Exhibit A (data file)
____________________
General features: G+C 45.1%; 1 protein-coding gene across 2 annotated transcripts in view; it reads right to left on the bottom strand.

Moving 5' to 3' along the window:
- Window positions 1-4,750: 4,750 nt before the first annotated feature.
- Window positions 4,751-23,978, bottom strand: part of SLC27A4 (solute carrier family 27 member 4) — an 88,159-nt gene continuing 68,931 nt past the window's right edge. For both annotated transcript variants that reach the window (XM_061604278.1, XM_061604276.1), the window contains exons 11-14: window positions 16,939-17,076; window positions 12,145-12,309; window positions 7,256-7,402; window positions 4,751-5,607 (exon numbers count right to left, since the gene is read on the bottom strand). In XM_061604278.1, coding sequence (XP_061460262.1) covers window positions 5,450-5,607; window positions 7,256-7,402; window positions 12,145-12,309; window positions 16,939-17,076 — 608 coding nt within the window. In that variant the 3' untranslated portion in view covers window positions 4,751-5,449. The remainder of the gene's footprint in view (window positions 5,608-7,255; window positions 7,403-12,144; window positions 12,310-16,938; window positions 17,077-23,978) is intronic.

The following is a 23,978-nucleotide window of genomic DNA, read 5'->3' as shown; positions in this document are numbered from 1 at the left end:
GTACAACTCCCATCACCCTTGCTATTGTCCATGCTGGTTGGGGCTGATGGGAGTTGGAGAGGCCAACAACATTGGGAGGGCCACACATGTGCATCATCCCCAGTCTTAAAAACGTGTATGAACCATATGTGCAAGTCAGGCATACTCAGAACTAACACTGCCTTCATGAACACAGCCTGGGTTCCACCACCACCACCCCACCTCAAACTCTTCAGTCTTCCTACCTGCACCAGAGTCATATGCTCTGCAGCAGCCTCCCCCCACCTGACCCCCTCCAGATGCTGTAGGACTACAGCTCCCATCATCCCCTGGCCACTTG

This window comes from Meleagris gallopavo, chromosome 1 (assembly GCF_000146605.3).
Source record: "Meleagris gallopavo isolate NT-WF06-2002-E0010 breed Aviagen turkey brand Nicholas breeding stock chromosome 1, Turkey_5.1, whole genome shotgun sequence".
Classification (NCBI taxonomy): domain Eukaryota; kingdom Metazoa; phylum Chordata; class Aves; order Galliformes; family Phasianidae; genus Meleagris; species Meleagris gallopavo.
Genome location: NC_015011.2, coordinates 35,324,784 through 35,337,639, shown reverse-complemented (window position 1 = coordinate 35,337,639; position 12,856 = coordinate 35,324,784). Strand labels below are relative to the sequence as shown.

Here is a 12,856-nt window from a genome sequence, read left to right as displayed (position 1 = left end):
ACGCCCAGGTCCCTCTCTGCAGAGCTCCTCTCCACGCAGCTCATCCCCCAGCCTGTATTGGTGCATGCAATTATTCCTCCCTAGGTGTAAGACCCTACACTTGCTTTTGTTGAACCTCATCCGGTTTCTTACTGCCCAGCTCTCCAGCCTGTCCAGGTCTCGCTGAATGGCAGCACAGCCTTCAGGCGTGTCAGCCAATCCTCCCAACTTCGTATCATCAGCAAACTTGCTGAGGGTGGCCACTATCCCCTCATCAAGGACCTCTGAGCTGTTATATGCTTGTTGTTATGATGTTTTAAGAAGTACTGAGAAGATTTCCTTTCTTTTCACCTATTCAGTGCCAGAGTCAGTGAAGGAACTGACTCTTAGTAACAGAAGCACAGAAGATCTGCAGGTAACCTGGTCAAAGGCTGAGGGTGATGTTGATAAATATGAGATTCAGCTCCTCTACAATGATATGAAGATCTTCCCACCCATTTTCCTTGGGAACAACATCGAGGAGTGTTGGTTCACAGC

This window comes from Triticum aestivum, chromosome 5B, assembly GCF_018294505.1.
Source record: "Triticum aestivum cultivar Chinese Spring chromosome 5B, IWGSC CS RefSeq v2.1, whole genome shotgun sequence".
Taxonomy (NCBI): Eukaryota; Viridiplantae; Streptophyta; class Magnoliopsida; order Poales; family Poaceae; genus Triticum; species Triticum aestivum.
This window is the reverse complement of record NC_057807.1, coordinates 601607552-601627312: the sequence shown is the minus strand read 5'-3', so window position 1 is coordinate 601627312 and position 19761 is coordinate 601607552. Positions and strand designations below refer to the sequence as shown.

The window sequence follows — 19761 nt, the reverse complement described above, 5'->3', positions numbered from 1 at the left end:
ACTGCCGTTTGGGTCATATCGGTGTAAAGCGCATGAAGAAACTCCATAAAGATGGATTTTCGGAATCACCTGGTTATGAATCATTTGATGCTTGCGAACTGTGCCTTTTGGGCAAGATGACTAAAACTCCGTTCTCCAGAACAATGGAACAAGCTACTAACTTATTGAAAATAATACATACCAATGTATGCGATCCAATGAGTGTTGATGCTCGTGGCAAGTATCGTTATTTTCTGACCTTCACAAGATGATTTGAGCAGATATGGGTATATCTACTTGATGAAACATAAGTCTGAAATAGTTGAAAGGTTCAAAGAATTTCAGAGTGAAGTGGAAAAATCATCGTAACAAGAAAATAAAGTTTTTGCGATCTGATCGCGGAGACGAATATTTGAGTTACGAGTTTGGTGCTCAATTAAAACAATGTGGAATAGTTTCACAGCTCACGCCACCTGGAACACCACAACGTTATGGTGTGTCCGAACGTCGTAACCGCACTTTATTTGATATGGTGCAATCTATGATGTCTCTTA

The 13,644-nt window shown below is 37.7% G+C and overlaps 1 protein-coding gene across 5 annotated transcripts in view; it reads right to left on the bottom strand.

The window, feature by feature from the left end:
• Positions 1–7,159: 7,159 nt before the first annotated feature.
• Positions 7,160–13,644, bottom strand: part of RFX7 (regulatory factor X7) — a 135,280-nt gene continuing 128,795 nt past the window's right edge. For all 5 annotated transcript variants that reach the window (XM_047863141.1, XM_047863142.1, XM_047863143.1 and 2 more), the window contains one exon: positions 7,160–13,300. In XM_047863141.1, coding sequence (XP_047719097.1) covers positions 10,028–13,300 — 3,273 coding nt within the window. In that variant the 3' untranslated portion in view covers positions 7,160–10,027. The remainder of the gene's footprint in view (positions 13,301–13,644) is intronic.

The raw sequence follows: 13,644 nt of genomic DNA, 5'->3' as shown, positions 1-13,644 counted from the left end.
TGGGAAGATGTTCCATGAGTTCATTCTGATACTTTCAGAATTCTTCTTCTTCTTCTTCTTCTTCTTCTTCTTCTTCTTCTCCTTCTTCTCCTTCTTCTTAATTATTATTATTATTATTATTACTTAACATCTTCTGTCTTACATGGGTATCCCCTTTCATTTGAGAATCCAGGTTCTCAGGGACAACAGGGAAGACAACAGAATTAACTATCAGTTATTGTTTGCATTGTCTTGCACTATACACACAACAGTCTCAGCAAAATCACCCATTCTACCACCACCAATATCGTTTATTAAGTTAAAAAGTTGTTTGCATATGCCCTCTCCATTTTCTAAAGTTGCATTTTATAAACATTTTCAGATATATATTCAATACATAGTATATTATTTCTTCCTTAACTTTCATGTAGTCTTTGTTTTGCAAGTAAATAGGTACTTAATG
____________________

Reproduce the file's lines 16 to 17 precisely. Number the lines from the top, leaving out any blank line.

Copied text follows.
This window is the reverse complement of record NC_057807.1, coordinates 601607552-601627312: the sequence shown is the minus strand read 5'-3', so window position 1 is coordinate 601627312 and position 19761 is coordinate 601607552. Positions and strand designations below refer to the sequence as shown.

The window sequence follows — 19761 nt, the reverse complement described above, 5'->3', positions numbered from 1 at the left end: